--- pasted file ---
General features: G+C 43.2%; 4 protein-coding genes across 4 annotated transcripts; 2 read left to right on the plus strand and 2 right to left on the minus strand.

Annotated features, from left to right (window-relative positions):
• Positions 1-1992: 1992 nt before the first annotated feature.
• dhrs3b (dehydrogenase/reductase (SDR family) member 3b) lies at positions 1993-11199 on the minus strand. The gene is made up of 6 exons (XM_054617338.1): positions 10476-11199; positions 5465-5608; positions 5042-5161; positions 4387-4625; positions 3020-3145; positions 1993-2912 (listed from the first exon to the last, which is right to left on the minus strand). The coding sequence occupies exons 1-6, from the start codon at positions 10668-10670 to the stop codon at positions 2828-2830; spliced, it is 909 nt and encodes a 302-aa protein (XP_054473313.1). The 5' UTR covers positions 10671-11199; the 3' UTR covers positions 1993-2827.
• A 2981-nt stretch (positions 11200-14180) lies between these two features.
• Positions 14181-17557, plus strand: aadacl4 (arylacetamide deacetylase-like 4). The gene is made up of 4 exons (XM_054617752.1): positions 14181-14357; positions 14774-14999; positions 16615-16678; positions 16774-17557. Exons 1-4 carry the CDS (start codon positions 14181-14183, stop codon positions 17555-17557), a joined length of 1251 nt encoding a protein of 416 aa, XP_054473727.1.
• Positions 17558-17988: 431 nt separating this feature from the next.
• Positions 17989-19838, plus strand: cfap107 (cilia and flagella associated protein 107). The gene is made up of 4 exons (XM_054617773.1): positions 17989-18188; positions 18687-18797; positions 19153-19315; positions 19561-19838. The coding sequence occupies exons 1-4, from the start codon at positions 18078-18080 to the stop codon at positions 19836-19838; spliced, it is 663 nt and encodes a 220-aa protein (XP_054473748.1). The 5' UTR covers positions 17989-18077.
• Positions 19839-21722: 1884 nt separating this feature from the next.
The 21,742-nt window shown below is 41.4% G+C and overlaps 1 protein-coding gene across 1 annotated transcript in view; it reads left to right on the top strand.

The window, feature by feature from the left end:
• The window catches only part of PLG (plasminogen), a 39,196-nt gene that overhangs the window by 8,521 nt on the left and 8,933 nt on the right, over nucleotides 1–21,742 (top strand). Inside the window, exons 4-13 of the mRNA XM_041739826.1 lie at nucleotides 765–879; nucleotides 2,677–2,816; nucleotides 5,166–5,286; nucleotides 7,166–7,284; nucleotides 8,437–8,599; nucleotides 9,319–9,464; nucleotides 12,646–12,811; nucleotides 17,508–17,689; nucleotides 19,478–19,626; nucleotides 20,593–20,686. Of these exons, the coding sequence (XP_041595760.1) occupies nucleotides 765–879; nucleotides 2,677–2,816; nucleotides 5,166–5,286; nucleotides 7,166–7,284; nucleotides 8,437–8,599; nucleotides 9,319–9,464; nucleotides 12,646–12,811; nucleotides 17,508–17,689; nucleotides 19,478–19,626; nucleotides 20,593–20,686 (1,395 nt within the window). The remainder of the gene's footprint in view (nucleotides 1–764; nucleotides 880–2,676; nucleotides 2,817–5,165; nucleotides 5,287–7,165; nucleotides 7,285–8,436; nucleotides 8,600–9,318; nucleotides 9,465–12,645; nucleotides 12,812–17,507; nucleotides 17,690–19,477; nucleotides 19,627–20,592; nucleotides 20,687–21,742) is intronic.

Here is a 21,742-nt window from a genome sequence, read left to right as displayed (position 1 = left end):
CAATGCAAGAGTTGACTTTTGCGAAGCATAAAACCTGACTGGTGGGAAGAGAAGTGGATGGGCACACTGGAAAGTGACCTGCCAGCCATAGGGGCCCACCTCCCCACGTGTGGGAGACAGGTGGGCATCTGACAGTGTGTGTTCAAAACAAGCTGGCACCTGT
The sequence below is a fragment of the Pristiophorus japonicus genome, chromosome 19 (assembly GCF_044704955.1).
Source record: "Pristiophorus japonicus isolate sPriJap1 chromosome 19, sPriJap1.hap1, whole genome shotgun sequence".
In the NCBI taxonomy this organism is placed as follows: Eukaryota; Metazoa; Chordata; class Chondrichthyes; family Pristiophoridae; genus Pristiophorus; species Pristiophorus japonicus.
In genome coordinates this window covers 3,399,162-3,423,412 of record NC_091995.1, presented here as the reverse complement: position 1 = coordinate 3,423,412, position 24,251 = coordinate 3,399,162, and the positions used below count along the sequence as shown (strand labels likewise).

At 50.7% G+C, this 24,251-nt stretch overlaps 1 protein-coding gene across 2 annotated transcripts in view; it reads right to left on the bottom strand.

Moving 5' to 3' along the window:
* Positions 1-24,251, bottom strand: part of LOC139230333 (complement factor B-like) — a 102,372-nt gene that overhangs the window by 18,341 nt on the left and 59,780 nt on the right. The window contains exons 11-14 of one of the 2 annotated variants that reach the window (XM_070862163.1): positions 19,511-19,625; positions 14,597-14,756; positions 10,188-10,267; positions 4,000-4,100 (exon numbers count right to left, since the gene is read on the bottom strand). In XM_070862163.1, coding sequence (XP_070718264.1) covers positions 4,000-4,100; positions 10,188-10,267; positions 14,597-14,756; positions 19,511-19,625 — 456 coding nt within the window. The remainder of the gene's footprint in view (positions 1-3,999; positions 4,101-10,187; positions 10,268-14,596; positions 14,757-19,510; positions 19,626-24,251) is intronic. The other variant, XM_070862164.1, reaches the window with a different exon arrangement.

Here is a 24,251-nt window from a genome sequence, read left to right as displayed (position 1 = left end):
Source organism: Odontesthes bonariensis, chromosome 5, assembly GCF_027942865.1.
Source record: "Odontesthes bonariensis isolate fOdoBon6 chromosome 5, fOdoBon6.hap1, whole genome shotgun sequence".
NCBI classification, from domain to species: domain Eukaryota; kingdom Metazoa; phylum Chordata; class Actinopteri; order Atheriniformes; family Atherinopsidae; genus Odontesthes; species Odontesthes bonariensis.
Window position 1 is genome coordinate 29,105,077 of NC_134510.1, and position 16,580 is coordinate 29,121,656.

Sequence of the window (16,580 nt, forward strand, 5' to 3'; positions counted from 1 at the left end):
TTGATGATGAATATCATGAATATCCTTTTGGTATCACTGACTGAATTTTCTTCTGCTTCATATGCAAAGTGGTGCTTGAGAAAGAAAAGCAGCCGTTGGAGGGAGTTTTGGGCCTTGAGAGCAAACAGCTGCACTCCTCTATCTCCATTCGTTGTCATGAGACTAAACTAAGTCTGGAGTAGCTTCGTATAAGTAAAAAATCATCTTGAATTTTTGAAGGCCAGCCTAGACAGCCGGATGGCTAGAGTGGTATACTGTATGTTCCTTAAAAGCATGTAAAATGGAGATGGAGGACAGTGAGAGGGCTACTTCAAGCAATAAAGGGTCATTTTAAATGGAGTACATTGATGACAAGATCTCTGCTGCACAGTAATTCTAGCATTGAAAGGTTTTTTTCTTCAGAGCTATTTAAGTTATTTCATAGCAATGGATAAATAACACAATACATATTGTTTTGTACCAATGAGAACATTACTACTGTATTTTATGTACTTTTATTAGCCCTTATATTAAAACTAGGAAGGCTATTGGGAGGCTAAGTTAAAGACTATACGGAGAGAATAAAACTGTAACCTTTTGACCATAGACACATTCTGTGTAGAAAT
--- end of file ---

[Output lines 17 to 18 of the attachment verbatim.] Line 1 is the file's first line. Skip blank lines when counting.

In the NCBI taxonomy this organism is placed as follows: Eukaryota; Metazoa; Chordata; class Chondrichthyes; family Pristiophoridae; genus Pristiophorus; species Pristiophorus japonicus.
In genome coordinates this window covers 3,399,162-3,423,412 of record NC_091995.1, presented here as the reverse complement: position 1 = coordinate 3,423,412, position 24,251 = coordinate 3,399,162, and the positions used below count along the sequence as shown (strand labels likewise).